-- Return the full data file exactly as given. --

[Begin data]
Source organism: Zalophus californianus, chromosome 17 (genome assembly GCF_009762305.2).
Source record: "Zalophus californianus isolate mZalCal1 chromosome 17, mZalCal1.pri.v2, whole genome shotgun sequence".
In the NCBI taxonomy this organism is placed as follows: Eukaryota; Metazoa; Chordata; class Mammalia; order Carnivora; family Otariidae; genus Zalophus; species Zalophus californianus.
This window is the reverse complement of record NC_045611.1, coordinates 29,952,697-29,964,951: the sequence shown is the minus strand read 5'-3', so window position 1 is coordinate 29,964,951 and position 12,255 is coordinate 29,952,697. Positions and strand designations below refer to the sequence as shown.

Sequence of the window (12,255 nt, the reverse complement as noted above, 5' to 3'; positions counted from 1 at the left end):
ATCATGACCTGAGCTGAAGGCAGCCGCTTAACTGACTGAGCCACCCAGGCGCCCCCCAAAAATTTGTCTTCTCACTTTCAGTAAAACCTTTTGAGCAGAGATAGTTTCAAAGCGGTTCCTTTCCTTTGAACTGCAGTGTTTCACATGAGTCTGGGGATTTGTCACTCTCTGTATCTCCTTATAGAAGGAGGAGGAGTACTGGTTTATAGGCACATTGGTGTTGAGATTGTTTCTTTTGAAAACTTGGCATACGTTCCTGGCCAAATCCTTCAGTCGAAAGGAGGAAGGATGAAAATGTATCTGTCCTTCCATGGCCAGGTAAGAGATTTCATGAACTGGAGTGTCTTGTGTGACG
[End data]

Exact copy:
Source organism: Zalophus californianus, chromosome 17 (genome assembly GCF_009762305.2).
Source record: "Zalophus californianus isolate mZalCal1 chromosome 17, mZalCal1.pri.v2, whole genome shotgun sequence".
In the NCBI taxonomy this organism is placed as follows: Eukaryota; Metazoa; Chordata; class Mammalia; order Carnivora; family Otariidae; genus Zalophus; species Zalophus californianus.
This window is the reverse complement of record NC_045611.1, coordinates 29,952,697-29,964,951: the sequence shown is the minus strand read 5'-3', so window position 1 is coordinate 29,964,951 and position 12,255 is coordinate 29,952,697. Positions and strand designations below refer to the sequence as shown.

Sequence of the window (12,255 nt, the reverse complement as noted above, 5' to 3'; positions counted from 1 at the left end):
ATCATGACCTGAGCTGAAGGCAGCCGCTTAACTGACTGAGCCACCCAGGCGCCCCCCAAAAATTTGTCTTCTCACTTTCAGTAAAACCTTTTGAGCAGAGATAGTTTCAAAGCGGTTCCTTTCCTTTGAACTGCAGTGTTTCACATGAGTCTGGGGATTTGTCACTCTCTGTATCTCCTTATAGAAGGAGGAGGAGTACTGGTTTATAGGCACATTGGTGTTGAGATTGTTTCTTTTGAAAACTTGGCATACGTTCCTGGCCAAATCCTTCAGTCGAAAGGAGGAAGGATGAAAATGTATCTGTCCTTCCATGGCCAGGTAAGAGATTTCATGAACTGGAGTGTCTTGTGTGACG